Three leaders in the oil and gas decommissioning sector launched a new company, Fairfield Decom, in June 2019, to provide an end-to-end solution for P&A, salvage and disposal of ageing oil and gas assets.
Fairfield Energy is a subsidiary of Decom Energy, who is one of the partners in Fairfield Decom, which is well advanced in decommissioning of the Greater Dunlin field (including Dunlin, Osprey and the Merlin subsea satellite fields and infrastructure), with Dutch marine contractor Heerema and specialist Norwegian offshore removal and recycling contractor AF Offshore Decom.
The combined venture claims to be the first fully outsourced, end-to-end, late-life decommissioning operator in the North Sea. ‘The three companies have unrivalled experience in decommissioning and there is great alignment in terms of our responsible approach to business and core values,’ said Graeme Fergusson, Managing Director of Fairfield Decom.
The company is initially targeting the UKCS, which has the largest decommissioning market globally, with a projected expenditure of £15.3bn over the next decade. ‘We have had some very encouraging conversations with operators looking to outsource their decommissioning operations to a company like ours,’ said Fergusson.
‘We’ve taken the bold step to create a company to handle full end-to-end decommissioning projects of significant scale. This is a global opportunity – but for the time being we are focused on the UKCS.’
So, how does he see the key lessons learnt on Dunlin?
‘Expect the unexpected. Planning is key. We arrived at Dunlin COP very quickly and unexpectedly, when the oil price fell. There were many technical issues and the wells have involved huge learning. We tried to create an “agricultural process” around the wells, harvesting new knowledge as it was gained.’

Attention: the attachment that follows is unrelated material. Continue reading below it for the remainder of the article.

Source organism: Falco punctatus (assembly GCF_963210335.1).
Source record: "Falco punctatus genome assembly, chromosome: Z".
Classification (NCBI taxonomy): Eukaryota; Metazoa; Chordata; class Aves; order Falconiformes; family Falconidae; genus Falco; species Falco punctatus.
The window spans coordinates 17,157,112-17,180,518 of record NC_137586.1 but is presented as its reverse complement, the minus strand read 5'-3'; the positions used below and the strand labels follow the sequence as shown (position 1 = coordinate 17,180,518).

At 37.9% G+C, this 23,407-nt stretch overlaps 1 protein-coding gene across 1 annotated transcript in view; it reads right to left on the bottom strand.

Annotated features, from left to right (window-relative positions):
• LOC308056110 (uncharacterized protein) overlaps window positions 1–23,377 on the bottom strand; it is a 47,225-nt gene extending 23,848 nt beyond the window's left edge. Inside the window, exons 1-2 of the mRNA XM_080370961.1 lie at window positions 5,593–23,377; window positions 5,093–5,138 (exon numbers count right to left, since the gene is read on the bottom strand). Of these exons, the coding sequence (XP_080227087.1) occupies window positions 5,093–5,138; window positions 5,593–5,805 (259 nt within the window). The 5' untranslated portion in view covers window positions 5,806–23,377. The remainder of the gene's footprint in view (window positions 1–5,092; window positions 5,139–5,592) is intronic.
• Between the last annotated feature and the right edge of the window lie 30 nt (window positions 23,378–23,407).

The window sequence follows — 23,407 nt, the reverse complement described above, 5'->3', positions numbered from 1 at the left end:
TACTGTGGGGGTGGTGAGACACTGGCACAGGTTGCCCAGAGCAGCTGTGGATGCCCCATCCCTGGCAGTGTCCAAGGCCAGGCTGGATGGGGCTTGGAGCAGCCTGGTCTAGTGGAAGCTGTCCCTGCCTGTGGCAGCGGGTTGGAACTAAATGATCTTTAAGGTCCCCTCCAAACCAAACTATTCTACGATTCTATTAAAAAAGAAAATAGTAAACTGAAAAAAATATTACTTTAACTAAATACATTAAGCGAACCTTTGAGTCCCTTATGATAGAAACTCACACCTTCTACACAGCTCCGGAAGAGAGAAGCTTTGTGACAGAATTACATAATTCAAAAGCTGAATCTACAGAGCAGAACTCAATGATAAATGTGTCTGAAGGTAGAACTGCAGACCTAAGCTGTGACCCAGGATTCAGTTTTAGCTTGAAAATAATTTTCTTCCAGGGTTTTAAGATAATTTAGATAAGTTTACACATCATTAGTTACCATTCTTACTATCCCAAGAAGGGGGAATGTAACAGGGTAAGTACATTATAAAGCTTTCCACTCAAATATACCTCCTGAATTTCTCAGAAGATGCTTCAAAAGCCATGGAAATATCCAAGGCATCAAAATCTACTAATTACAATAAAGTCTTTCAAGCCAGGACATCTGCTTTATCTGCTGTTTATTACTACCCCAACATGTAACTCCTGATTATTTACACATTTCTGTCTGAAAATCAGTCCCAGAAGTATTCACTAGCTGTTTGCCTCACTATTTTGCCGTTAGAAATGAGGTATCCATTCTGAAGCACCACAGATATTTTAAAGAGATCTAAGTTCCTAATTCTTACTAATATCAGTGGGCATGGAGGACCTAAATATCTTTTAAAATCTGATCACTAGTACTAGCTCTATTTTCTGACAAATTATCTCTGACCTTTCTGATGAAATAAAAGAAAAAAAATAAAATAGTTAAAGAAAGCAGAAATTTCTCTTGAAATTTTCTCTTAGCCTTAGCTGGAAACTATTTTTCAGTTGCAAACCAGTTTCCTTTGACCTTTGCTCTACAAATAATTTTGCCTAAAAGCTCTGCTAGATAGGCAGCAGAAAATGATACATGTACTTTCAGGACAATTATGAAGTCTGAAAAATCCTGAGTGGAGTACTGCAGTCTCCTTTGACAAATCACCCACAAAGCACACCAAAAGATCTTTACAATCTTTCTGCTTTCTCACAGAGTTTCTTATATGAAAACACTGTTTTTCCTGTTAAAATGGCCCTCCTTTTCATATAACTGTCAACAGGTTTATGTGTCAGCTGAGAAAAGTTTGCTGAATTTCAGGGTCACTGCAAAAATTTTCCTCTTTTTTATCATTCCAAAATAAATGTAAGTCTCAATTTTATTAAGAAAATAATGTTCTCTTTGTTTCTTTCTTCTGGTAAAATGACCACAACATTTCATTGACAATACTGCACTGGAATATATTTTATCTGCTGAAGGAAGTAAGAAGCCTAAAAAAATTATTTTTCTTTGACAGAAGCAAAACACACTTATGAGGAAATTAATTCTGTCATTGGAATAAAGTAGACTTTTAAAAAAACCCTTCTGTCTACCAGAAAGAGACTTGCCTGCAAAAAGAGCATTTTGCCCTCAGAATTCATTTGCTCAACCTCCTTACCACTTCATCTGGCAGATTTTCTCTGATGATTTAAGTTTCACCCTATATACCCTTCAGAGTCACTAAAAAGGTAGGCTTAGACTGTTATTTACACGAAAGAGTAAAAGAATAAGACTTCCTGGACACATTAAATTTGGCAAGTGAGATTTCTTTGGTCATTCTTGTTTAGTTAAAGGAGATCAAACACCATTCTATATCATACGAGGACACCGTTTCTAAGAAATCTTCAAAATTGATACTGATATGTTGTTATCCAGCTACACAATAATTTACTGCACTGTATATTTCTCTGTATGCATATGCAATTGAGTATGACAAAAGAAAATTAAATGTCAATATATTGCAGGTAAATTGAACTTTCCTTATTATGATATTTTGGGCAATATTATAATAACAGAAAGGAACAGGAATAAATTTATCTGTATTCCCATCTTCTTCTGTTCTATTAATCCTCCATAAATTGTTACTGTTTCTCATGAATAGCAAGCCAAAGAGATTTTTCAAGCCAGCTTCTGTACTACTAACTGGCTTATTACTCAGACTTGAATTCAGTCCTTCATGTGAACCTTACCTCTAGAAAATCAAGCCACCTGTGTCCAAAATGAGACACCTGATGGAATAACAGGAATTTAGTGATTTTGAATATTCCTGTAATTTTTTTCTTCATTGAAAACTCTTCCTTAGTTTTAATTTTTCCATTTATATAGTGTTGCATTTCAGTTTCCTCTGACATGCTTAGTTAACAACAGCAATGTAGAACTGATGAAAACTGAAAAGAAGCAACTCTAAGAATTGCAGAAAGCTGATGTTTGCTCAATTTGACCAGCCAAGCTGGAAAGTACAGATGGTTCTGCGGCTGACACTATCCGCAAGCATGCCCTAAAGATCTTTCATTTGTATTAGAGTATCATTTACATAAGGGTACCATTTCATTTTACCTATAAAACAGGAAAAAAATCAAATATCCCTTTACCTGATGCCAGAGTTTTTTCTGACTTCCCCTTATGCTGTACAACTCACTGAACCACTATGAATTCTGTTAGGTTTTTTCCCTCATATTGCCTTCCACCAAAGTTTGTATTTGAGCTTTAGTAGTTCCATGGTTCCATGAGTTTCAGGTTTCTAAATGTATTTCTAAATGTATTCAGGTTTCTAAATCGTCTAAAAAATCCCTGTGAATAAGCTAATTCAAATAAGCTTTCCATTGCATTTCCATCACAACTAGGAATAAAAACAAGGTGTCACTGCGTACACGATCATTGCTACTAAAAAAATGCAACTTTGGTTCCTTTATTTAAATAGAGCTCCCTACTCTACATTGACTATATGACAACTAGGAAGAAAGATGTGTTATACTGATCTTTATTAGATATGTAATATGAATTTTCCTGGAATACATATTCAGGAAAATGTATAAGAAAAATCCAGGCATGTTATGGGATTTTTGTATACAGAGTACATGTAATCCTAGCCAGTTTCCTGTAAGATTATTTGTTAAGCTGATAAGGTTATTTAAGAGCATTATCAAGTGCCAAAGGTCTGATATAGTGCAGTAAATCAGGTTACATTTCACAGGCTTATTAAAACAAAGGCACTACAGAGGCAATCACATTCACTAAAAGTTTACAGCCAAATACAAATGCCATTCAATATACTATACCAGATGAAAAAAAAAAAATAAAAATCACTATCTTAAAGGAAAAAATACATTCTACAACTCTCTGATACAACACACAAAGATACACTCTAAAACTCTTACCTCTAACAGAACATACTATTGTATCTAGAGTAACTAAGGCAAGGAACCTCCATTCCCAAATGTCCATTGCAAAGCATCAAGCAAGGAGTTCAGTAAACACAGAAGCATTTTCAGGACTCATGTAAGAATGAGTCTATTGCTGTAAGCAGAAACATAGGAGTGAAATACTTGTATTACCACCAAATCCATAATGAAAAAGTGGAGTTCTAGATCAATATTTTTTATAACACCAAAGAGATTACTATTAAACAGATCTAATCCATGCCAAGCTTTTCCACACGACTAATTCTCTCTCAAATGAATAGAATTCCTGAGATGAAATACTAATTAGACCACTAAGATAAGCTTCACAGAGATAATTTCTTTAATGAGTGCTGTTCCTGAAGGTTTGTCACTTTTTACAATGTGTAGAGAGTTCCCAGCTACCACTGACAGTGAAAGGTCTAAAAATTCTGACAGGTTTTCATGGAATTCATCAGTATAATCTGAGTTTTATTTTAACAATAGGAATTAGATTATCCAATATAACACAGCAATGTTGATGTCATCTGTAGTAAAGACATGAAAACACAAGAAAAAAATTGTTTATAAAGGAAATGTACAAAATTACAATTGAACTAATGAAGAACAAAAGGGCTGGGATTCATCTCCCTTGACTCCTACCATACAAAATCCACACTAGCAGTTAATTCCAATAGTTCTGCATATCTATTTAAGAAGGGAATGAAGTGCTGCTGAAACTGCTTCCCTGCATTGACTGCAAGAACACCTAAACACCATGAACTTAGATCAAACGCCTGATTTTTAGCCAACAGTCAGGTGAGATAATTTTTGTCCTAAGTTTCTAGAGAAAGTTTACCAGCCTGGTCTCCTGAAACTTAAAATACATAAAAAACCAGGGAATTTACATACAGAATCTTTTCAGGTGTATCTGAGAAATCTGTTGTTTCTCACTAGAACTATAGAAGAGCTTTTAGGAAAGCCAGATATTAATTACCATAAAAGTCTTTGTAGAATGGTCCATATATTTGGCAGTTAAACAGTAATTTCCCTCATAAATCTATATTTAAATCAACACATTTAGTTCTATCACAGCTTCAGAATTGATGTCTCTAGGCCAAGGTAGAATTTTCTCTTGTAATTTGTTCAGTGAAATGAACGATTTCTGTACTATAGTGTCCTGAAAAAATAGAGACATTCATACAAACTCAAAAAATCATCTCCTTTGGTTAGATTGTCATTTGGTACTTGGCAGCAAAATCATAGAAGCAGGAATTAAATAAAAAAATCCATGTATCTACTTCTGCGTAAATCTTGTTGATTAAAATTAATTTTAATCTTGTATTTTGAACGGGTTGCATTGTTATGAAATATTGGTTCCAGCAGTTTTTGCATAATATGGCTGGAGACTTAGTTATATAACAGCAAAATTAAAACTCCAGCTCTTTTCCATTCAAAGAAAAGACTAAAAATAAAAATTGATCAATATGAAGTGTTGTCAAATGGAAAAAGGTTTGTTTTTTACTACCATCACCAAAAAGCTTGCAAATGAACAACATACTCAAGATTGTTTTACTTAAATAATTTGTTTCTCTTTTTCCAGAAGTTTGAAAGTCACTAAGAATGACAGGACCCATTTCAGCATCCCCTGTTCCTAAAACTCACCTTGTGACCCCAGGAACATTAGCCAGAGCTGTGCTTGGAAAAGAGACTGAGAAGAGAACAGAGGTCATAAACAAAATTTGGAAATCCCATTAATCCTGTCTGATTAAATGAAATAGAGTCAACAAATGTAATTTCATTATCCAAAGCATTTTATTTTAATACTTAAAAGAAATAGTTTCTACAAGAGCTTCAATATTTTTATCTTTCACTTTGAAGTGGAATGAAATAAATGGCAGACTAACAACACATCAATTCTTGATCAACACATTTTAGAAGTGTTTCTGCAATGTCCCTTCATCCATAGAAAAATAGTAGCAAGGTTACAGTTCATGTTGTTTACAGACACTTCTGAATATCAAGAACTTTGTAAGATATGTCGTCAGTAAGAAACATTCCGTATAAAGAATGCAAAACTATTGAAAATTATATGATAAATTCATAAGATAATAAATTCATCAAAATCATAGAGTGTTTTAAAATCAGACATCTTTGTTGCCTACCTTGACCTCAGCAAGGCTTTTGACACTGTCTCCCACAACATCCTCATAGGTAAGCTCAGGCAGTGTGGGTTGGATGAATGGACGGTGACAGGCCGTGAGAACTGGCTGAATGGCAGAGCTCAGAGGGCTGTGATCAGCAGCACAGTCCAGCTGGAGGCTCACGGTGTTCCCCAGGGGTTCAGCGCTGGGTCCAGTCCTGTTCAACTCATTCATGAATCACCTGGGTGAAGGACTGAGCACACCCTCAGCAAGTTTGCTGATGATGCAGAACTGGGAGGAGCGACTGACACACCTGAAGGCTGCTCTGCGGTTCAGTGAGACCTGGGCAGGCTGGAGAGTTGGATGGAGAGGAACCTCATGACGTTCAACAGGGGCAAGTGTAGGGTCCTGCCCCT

Continuous improvement is key. However, the biggest lesson has been about organisations and led to the creation of Fairfield Decom. ‘Taking on the decommissioning challenge in the traditional capex mindset doesn’t work for [this sector],’ insisted Fergusson. ‘The frustration of three companies operating in isolated boxes meant much value is lost if you can’t integrate those parties closely. Thinking about that led us to combine forces and put all of our skills in decommissioning and our value chain in one entity, so you can break through barriers as one integrated entity – that creates a lot of value and saves a lot of costs.’
Fairfield Decom Commercial Director Ronald van Waaijen added: ‘The first thing we tried to stop was the traditional contractor/client relationship, which is confrontational. Our approach is smarter and trust-based.’ The team is also relatively small, with a footprint of 10-15 in Fairfield Decom, with further personnel available from Fairfield Energy, as well as a vast skill-base in Heerema and AF Gruppen. Interestingly, Fergusson doesn’t expect decommissioning to become a huge job creator. ‘Success will be defined by the North Sea having efficient decommissioning through a number of models like ours. But there’s only the demand for a handful of companies.’
As for new technology, ‘from a wells perspective there is exciting technology out there, but it’s yet to be proven,’ commented Fergusson. ‘Dunlin started its well campaign in 2016. We trialled a number of different technologies, none of which gave us the confidence as a responsible operator to use it for our wells. So Dunlin has been a relatively conventional P&A campaign. We have used good technology for the subsea wells that we removed. But Dunlin has not been the opportunity to demonstrate game-changing technology, like thermite plugs, bismuth plugs etc.’
However, according to van Waaijen: ‘Digitalisation is important, and as a new start-up company, it’s fairly easy to implement.’ What’s more, Heerema is to install the first lift with its new 20,000 tonne Sleipnir vessel, which offers a lot of sustainability, powered by LNG. Heerema also has a simulation centre in The Netherlands, where it can practice on decommissioning projects virtually and benefit from lessons learnt in a safe environment.’
So, what’s the main barrier to success? Fergusson maintained: ‘Lack of quality records and data is a major issue for decommissioning operations. That’s why starting early is key to efficient decommissioning.’